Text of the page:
Now I have many types of regulars: men, women, families. And while they’re all different, they all share an easy connection with my coworkers and me. They’re the sort of people you’re happy to see walk through the door. They’re the type you worry about if you don’t see them for a while. It’s just one of those natural progressions.
While I have a dozen or more such regulars, a few cross that fine line that lies between customer and friend. Of my regulars, a select few are the type that I would call in a bind and likewise do anything for. They know about my successes and failures. They will be invited to any future weddings. I care about each and every one of my regular customers, but these really mean something to me on a personal level. With them it goes beyond simply enjoying their company. These are my friends.
One such regular – we’ll call him D – actually doesn’t even live in Montana. D, though he once called Missoula his home, currently resides in Kansas. His heart however lives here and every vacation work allows brings him back to the state he loves. Corresponding his trips with different hunting seasons, D makes it back at least once a year though often more. D just can’t stay away.
D’s last trip occurred this past spring. Work was busy and it appeared to be his only opportunity to travel for pleasure for the year. When he left he was markedly upset, unsure when he’d be able to return. He said it would be a year most likely – at the very least. I took his word for it.
And then, a couple weeks ago, D said he was coming to visit out of the blue. He’d be here in just a few short days for a week of vacation. It was very unexpected, but anticipated.
D’s trip was mainly spent bear hunting, but I still saw him often. I noticed right away that something was wrong, but it’s never polite to bring up such things with a friend you haven’t seen in months. D just didn’t seem as upbeat as the last time he’d come to visit. I was slightly worried, but brushed it off as me being hypersensitive (which I have a tendency to be now and again). Things just went like they always did despite the feeling in my gut.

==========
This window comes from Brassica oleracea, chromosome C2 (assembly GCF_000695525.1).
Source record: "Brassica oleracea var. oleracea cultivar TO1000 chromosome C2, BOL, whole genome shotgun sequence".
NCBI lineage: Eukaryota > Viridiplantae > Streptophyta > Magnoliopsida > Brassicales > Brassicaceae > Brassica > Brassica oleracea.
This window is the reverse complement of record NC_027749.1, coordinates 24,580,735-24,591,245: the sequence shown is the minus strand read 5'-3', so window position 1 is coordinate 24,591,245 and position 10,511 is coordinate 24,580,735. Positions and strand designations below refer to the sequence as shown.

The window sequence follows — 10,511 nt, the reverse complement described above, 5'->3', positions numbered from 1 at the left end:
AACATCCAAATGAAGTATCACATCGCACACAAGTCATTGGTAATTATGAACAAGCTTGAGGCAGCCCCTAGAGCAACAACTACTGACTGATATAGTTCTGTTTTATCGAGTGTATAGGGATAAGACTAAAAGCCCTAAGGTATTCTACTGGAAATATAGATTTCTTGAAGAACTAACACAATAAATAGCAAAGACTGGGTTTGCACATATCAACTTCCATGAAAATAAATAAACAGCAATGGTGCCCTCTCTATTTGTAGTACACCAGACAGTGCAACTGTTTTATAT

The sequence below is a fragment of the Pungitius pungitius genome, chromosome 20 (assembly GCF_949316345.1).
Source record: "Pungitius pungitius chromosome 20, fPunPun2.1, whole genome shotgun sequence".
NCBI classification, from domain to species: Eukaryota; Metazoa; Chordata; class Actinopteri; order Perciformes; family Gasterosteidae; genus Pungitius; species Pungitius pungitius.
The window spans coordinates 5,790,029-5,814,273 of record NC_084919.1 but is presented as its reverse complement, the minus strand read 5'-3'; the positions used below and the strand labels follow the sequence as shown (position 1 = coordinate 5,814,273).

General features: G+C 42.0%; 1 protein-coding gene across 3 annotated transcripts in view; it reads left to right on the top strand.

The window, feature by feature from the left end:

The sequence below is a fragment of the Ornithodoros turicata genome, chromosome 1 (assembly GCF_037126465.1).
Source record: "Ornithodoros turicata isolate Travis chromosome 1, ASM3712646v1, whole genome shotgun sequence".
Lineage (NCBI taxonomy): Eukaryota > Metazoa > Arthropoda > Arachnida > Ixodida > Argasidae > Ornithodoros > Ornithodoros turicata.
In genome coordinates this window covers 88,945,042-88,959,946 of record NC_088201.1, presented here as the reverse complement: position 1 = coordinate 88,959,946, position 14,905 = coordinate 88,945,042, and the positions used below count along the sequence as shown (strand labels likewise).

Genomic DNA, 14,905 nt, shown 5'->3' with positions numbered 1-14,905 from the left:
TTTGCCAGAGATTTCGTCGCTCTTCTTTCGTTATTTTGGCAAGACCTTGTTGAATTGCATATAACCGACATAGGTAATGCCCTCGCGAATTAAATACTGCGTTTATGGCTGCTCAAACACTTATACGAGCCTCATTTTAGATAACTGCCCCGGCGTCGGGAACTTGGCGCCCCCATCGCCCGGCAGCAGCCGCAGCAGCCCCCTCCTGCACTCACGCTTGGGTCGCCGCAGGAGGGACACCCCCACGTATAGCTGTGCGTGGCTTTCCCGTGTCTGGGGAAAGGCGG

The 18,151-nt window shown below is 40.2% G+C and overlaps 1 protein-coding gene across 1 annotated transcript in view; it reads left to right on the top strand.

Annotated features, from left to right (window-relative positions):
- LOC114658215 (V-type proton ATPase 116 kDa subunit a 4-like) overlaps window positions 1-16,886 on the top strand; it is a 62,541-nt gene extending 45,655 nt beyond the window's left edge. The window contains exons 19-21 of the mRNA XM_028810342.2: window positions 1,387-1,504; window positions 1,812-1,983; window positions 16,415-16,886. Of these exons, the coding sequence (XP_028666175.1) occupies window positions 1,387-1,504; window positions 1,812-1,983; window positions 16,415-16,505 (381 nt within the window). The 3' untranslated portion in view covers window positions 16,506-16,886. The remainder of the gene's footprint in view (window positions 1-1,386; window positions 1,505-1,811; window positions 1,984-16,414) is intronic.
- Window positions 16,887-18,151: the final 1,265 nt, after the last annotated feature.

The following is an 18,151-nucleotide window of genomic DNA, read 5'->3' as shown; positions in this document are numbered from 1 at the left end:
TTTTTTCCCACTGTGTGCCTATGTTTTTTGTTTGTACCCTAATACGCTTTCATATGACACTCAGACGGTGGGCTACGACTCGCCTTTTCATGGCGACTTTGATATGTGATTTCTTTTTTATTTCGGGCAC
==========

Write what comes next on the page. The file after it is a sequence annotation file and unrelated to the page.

On his last day, D finally confided in me that he had been diagnosed with cancer. His trip was hastily made after receiving the news. A gift to himself, he said. I was at a loss for words. I was even at a loss for thoughts. No one tells you what to say when a customer confides in you that they have cancer; that part isn’t in any of my Hooters Girl manuals.
So I did the only thing I could think of. I hugged him. Normally, I would never hug a customer at work no matter how familiar I am with them, but at the moment I knew it was the only thing I could offer. It was a small thing, but as I felt D against me I knew how much he needed it. Here was a man afraid and I desperately tried to offer what comfort I could. It all made me feel helpless.
I hope that back in Kansas D knows how much I really care about him. I can’t help but worry and wonder how he’s doing. I’m sure he’s fine, but the worrier in me will continue to think anything but that. Go ahead and call me a girl.
When you start being a waitress, the last thing you think about are the real connections you’ll make with people. While you’re busy memorizing wing sauces and table numbers making lasting friendships is the last thing on your mind. But they’re inevitable and even more than that they’re fulfilling. It makes me love my job even more.
So here’s to you D. I hope Kansas is treating you well. I know you miss the mountains, but they’ll be waiting for you up here. As will that bear that you didn’t get this year. We’ll all be waiting.
Did you vote today?! Vote for Sauce in the Hooters Halloween Contest so she can afford to pay for the classes she just registered for today. Seriously.